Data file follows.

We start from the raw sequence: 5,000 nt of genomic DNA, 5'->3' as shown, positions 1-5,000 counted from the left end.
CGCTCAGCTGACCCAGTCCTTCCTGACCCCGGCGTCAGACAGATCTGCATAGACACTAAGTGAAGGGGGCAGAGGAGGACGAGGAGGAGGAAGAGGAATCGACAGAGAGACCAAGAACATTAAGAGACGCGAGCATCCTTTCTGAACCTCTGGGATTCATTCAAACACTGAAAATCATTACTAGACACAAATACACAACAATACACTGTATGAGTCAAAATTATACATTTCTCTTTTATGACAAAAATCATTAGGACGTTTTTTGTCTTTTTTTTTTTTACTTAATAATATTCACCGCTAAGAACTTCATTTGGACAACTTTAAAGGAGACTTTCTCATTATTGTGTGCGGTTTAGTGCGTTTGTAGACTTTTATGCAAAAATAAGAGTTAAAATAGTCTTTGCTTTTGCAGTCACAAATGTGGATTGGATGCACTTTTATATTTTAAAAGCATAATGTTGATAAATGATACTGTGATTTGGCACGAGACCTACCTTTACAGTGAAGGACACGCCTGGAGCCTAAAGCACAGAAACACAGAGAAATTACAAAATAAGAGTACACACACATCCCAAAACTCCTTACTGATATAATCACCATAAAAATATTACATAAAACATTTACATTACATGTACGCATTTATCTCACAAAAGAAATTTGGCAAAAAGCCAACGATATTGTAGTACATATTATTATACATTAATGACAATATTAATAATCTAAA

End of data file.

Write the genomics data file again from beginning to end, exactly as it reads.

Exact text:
We start from the raw sequence: 5,000 nt of genomic DNA, 5'->3' as shown, positions 1-5,000 counted from the left end.
CGCTCAGCTGACCCAGTCCTTCCTGACCCCGGCGTCAGACAGATCTGCATAGACACTAAGTGAAGGGGGCAGAGGAGGACGAGGAGGAGGAAGAGGAATCGACAGAGAGACCAAGAACATTAAGAGACGCGAGCATCCTTTCTGAACCTCTGGGATTCATTCAAACACTGAAAATCATTACTAGACACAAATACACAACAATACACTGTATGAGTCAAAATTATACATTTCTCTTTTATGACAAAAATCATTAGGACGTTTTTTGTCTTTTTTTTTTTTACTTAATAATATTCACCGCTAAGAACTTCATTTGGACAACTTTAAAGGAGACTTTCTCATTATTGTGTGCGGTTTAGTGCGTTTGTAGACTTTTATGCAAAAATAAGAGTTAAAATAGTCTTTGCTTTTGCAGTCACAAATGTGGATTGGATGCACTTTTATATTTTAAAAGCATAATGTTGATAAATGATACTGTGATTTGGCACGAGACCTACCTTTACAGTGAAGGACACGCCTGGAGCCTAAAGCACAGAAACACAGAGAAATTACAAAATAAGAGTACACACACATCCCAAAACTCCTTACTGATATAATCACCATAAAAATATTACATAAAACATTTACATTACATGTACGCATTTATCTCACAAAAGAAATTTGGCAAAAAGCCAACGATATTGTAGTACATATTATTATACATTAATGACAATATTAATAATCTAAA